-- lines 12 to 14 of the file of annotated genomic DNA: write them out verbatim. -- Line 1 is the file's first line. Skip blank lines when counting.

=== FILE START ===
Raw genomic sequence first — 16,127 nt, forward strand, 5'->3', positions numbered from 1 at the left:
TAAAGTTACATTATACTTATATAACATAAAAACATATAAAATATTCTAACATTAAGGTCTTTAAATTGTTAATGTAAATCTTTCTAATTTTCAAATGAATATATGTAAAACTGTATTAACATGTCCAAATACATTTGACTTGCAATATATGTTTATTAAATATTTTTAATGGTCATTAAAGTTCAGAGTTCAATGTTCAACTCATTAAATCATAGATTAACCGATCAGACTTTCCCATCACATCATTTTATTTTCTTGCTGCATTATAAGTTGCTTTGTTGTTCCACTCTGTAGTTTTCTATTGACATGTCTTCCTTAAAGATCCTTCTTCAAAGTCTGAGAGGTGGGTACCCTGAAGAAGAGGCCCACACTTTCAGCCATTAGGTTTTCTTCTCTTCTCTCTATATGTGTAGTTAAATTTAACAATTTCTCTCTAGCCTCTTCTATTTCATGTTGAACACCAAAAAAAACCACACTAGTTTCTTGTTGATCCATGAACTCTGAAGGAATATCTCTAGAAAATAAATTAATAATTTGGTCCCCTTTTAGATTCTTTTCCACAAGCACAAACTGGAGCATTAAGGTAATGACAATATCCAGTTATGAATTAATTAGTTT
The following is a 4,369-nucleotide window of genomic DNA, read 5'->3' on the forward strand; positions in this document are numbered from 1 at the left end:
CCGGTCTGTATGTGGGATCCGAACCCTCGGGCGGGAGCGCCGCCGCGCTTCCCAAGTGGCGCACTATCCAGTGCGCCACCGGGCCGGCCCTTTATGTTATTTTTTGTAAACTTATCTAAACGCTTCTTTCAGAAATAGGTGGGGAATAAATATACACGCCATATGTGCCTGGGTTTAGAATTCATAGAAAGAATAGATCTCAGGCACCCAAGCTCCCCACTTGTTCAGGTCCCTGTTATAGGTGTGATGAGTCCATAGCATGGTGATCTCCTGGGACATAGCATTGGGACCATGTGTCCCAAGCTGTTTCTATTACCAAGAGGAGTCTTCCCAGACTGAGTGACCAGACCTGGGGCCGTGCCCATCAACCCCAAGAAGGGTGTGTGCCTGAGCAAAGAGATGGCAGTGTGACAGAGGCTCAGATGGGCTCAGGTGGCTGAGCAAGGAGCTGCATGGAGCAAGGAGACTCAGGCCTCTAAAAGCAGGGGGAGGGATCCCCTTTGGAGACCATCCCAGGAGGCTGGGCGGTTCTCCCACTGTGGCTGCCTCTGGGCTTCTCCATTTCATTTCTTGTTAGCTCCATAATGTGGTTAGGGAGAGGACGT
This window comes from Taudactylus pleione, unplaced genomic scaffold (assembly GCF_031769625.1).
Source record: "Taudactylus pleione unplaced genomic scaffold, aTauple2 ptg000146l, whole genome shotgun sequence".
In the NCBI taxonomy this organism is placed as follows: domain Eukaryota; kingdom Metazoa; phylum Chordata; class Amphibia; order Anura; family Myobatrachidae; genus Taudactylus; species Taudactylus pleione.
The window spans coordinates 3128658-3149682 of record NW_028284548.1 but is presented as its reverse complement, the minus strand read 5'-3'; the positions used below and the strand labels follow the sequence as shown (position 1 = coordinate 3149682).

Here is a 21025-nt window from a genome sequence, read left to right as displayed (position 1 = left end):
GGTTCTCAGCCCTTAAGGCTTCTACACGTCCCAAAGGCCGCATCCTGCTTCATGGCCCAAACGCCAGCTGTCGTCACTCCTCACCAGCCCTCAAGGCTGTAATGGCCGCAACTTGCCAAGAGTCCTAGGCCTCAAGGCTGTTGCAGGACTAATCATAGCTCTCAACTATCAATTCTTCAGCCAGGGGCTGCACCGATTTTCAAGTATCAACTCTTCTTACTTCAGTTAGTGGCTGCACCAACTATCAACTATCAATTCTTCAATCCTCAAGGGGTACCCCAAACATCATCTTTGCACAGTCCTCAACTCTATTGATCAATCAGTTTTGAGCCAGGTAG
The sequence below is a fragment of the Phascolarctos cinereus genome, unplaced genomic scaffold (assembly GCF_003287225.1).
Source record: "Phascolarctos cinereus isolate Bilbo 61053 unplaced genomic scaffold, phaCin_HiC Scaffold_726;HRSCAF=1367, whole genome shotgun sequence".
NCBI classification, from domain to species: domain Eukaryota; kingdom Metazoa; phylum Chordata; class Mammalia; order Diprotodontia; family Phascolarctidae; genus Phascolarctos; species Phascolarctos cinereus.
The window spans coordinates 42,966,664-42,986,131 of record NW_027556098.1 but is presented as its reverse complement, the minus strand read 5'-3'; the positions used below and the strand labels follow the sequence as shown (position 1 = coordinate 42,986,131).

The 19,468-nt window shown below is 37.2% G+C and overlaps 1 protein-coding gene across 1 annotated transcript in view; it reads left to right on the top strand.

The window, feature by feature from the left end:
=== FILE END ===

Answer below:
Source record: "Phascolarctos cinereus isolate Bilbo 61053 unplaced genomic scaffold, phaCin_HiC Scaffold_726;HRSCAF=1367, whole genome shotgun sequence".
NCBI classification, from domain to species: domain Eukaryota; kingdom Metazoa; phylum Chordata; class Mammalia; order Diprotodontia; family Phascolarctidae; genus Phascolarctos; species Phascolarctos cinereus.
The window spans coordinates 42,966,664-42,986,131 of record NW_027556098.1 but is presented as its reverse complement, the minus strand read 5'-3'; the positions used below and the strand labels follow the sequence as shown (position 1 = coordinate 42,986,131).